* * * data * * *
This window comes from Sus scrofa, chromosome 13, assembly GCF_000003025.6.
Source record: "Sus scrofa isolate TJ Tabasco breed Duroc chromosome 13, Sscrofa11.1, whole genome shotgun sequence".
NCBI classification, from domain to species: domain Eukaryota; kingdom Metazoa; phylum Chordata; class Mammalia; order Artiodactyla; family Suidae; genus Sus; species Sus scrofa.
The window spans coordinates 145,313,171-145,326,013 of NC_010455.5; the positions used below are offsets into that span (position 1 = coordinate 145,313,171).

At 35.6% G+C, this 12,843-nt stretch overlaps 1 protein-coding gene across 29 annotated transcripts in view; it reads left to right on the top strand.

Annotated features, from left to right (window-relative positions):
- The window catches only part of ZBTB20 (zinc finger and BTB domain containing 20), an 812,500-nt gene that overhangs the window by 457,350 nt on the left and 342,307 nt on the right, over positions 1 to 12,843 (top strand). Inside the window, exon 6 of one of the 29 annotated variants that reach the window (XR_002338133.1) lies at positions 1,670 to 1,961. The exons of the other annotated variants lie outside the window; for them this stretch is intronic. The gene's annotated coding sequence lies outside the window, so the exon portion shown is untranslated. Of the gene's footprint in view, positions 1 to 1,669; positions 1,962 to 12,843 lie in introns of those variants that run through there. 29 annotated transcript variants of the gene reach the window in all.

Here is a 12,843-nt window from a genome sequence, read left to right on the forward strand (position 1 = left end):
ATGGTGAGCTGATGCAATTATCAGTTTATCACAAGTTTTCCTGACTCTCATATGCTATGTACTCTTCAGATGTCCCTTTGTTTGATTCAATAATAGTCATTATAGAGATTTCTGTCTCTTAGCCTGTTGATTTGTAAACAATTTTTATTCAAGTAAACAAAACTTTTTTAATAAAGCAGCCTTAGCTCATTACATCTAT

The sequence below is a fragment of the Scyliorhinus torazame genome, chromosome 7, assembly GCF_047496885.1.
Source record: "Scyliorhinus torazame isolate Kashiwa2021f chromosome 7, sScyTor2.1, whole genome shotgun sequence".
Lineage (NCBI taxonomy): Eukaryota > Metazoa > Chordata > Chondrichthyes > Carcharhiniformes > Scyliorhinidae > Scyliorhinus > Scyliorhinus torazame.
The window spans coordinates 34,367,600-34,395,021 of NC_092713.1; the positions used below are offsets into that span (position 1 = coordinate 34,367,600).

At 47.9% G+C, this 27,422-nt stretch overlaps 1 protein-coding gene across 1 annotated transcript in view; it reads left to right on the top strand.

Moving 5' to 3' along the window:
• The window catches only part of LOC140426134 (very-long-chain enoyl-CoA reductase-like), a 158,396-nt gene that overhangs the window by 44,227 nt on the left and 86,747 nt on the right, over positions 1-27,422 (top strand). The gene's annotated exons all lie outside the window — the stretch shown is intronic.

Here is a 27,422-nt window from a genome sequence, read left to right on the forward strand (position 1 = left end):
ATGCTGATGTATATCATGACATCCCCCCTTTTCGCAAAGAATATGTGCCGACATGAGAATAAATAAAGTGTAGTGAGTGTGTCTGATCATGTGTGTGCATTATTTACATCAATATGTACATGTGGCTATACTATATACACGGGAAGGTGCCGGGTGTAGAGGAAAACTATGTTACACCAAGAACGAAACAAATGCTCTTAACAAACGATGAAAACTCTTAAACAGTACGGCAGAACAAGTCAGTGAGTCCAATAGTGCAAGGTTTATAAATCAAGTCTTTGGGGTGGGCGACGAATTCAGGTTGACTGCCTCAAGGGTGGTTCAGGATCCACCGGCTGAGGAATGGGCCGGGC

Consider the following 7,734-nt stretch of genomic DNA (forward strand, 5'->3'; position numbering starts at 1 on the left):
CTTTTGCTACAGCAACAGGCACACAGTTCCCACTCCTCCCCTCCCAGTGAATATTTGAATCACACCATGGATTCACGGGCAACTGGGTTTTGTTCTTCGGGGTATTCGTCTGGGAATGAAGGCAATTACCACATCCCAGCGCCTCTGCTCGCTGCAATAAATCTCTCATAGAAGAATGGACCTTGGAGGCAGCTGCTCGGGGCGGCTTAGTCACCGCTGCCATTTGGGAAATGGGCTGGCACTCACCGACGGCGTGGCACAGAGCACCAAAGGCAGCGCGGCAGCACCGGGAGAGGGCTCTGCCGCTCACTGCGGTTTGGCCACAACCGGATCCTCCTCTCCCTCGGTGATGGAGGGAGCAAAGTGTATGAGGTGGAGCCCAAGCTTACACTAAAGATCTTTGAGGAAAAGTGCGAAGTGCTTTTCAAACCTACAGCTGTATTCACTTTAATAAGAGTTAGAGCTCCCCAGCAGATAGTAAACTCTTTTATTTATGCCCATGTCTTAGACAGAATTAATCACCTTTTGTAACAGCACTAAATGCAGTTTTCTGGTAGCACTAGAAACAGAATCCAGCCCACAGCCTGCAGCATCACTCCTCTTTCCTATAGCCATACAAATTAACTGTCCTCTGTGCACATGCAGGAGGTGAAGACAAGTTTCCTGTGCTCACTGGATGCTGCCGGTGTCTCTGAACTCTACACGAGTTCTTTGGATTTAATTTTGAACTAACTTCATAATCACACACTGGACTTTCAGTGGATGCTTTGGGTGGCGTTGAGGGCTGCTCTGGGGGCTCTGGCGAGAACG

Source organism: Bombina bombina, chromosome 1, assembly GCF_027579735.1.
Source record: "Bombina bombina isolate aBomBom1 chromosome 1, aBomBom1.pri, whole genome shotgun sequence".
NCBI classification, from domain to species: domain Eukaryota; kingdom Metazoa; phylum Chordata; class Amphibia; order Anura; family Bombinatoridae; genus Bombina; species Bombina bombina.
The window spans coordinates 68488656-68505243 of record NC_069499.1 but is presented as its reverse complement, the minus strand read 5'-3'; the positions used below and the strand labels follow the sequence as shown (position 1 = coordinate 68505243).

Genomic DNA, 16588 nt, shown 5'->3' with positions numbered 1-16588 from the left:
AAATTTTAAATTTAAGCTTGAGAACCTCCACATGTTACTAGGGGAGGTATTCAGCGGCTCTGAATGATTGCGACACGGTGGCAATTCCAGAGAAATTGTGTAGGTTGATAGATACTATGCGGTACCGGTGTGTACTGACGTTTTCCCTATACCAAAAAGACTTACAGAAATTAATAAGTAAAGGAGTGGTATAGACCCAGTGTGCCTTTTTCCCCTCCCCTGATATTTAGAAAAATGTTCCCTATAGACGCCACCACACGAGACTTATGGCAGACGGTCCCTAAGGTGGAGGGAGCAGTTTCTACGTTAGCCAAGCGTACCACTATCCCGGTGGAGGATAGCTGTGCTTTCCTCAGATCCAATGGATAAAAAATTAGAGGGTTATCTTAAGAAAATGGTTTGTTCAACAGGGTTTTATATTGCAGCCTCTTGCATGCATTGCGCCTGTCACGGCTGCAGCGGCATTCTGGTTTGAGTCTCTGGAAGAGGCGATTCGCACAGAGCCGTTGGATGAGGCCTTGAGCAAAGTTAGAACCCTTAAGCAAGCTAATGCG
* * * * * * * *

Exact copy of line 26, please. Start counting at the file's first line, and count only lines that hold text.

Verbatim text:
AAATTTTAAATTTAAGCTTGAGAACCTCCACATGTTACTAGGGGAGGTATTCAGCGGCTCTGAATGATTGCGACACGGTGGCAATTCCAGAGAAATTGTGTAGGTTGATAGATACTATGCGGTACCGGTGTGTACTGACGTTTTCCCTATACCAAAAAGACTTACAGAAATTAATAAGTAAAGGAGTGGTATAGACCCAGTGTGCCTTTTTCCCCTCCCCTGATATTTAGAAAAATGTTCCCTATAGACGCCACCACACGAGACTTATGGCAGACGGTCCCTAAGGTGGAGGGAGCAGTTTCTACGTTAGCCAAGCGTACCACTATCCCGGTGGAGGATAGCTGTGCTTTCCTCAGATCCAATGGATAAAAAATTAGAGGGTTATCTTAAGAAAATGGTTTGTTCAACAGGGTTTTATATTGCAGCCTCTTGCATGCATTGCGCCTGTCACGGCTGCAGCGGCATTCTGGTTTGAGTCTCTGGAAGAGGCGATTCGCACAGAGCCGTTGGATGAGGCCTTGAGCAAAGTTAGAACCCTTAAGCAAGCTAATGCG